The Alliance works to solve critical streaming video challenges to ensure scalability, resiliency, and interoperability of high quality streaming video technologies. As the Alliance considered which areas to broaden its focus, the OATC’s mission of empowering consumers with a simple, easy-to-use way to access subscription content on the internet aligned well with the current and future needs of the streaming industry and the technical work the Alliance is committed to producing.

“As a board member of both the OATC and the Alliance, I am pleased to see this transition completed and to see the level of collaboration between content owners, MVPDs, and technology service providers continue,” said Glenn Goldstein, Consulting Product Strategist at Lumen Technologies. “At its core, the mission of the OATC was to reduce friction for access to streaming services. The Alliance is well positioned to continue that mission, developing and promoting standards and practices that reduce friction for all parties involved in the delivery of video streams to consumers.”

The OATC library of technical documents is now housed here on the Alliance website:

Members of the Alliance include companies from across the streaming video ecosystem such as network operators, technology providers, service providers, and content owners. Current members are: Adobe, AfrolandTV, Agile Content, allt, Amazon, ATEME, Broadpeak, Buurst, CBC, Charter Communications, Cisco Systems, Citrix, Comcast, CommScope, Compira Labs, ContentArmor, Conviva, Datazoom, Deutsche Telekom, DidjaTV, Disney Streaming Services, Dolby, Eluvio, Equus Compute Solutions, Ericsson, EXFO, Fastly, Friend MTS, Globo, Harmonic, Hughes Satellite Systems, INKA Entworks, Intel, InterDigital, Interra Systems, Irdeto, KIOXIA, Liberty Global, Limelight Networks, Lumen Technologies, Mainstreaming, Nagra, NCTA, Neustar, Nice People at Work, NS1, NTT, Optus, Orange, Panasonic Avionics, Penthera, Plex, Qwilt, ServiceNow, Sinclair Broadcast Group, Sky, SSIMWAVE, ST Engineering iDirect, Stackpath, Starz, Streaming Global, StriveCast, Synamedia, Telefonica, Telekom Malaysia, Telestream, THEO, TNO, Touchstream, Varnish Software, Vecima Networks, Verimatrix, Verizon, ViacomCBS, Viasat Inc., WebKontrol, and Western Digital Corp.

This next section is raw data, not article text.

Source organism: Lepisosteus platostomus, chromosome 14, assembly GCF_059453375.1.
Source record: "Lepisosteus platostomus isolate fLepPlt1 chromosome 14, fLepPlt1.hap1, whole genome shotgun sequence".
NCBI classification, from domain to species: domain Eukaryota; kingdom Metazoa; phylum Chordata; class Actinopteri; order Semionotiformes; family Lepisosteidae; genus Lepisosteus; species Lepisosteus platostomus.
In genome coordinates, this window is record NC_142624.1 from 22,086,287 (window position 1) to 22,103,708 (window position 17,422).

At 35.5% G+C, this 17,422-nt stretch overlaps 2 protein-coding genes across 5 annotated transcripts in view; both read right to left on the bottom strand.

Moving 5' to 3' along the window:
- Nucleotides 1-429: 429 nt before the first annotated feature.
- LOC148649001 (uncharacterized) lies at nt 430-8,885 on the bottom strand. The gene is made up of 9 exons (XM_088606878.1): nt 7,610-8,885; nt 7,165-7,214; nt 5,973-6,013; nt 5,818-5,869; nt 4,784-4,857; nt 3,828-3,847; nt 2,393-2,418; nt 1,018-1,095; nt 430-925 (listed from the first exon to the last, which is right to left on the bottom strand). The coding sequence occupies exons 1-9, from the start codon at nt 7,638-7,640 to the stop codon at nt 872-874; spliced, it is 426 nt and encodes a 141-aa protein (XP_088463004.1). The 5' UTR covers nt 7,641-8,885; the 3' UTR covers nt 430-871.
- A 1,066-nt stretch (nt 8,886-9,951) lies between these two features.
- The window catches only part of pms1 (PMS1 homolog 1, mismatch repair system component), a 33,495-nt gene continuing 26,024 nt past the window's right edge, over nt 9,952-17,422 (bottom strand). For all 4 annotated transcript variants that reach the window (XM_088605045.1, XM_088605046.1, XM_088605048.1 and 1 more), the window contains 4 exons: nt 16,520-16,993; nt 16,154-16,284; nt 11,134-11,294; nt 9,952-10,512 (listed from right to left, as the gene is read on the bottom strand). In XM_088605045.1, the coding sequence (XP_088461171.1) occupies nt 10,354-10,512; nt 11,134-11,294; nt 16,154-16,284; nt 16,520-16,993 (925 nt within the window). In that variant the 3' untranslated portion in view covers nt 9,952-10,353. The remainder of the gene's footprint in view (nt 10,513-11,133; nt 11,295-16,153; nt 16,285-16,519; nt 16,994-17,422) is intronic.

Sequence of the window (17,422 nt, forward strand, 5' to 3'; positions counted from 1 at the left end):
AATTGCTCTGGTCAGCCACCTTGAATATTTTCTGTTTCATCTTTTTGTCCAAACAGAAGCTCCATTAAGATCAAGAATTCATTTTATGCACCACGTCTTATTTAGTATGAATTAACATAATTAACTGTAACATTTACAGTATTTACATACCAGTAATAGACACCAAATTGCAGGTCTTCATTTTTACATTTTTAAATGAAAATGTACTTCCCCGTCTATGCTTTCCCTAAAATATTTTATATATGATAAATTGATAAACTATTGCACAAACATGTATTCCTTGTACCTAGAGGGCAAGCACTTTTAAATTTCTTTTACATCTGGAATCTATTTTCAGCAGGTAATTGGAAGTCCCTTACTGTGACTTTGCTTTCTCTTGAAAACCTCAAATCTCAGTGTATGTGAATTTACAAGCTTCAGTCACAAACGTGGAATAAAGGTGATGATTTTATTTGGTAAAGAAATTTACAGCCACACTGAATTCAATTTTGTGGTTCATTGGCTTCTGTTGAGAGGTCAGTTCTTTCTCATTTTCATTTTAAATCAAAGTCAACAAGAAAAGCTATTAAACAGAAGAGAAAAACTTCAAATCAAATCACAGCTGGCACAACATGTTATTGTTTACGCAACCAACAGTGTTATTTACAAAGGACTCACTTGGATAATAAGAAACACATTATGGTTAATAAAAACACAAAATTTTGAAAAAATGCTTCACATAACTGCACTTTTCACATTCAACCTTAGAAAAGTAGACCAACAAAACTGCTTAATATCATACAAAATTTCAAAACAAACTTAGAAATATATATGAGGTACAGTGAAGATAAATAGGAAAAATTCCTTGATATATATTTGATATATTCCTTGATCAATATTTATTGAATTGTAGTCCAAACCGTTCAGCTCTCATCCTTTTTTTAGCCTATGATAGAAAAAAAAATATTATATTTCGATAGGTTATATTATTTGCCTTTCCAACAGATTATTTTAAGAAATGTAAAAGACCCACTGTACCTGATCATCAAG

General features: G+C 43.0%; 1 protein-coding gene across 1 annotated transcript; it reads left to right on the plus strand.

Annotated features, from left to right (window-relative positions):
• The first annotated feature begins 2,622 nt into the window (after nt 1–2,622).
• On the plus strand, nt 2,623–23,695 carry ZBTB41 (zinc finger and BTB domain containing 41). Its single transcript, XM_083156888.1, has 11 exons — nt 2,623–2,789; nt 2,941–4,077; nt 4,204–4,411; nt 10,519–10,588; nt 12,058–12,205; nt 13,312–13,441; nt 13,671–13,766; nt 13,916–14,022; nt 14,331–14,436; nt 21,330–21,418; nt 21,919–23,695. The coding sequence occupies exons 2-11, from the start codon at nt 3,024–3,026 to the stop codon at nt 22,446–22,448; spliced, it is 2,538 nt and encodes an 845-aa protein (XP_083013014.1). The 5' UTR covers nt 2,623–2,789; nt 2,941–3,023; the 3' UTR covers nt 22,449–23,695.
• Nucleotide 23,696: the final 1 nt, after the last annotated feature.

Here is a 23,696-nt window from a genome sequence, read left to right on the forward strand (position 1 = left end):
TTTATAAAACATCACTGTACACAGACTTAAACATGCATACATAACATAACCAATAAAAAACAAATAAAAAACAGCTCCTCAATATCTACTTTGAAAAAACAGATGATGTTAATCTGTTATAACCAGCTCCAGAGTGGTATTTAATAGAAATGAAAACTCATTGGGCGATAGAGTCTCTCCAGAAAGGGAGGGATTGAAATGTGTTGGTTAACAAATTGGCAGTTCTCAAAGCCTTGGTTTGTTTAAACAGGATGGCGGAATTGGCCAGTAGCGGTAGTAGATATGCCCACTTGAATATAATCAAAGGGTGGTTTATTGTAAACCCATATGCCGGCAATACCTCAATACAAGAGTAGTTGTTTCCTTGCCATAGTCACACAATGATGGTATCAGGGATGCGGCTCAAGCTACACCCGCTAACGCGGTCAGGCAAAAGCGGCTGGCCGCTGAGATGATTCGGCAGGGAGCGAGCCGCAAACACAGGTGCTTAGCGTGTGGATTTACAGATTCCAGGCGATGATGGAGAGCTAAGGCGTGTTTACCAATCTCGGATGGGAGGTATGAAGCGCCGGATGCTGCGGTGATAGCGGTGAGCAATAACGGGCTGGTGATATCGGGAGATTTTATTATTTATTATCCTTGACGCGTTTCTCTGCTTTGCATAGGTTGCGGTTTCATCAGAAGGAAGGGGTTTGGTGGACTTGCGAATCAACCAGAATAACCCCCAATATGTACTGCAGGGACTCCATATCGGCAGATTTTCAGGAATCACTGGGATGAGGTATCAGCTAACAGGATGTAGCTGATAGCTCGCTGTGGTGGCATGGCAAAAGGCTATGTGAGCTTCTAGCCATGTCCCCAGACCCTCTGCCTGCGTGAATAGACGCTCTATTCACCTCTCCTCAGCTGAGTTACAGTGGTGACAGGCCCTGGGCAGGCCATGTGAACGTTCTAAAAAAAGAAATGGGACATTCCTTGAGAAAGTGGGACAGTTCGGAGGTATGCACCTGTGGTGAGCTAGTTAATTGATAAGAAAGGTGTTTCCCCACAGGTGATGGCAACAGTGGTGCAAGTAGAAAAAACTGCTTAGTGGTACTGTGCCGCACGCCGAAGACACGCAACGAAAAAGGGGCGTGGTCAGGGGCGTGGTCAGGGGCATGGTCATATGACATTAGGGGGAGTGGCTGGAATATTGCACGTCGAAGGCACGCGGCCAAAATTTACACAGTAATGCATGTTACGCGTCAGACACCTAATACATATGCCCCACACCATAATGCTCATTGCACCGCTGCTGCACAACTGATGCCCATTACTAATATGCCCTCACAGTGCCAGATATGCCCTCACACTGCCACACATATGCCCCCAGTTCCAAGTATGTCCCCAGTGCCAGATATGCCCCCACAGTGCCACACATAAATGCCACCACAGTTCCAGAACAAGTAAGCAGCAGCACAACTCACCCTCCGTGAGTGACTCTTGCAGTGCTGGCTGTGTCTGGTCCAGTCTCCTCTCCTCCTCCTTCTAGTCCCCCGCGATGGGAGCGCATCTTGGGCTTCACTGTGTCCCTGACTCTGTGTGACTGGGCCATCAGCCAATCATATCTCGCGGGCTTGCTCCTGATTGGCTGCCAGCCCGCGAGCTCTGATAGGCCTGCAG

The Alliance also sees participation from other brands owned by, or associated with, member companies which include Globecast, Hulu, NBCSports, Paramount, Peacock, PlutoTV, Prime Video, Twitch, Verizon Media, Viaccess-Orca, and Virgin Media.

About the Streaming Video Alliance

The Streaming Video Alliance is a global technical association addressing critical challenges in streaming video. By educating the industry on the technical nature of the issues, providing a neutral forum for collaboration across the video ecosystem, and publishing documentation that defines technical solutions, the Alliance is helping to improve the streaming video experience at scale. Over 75 companies including network operators, content rights holders, OTT platforms, service providers, and technology vendors – representing some of the biggest names in global streaming – participate in bi-weekly working group activities and quarterly face-to-face meetings.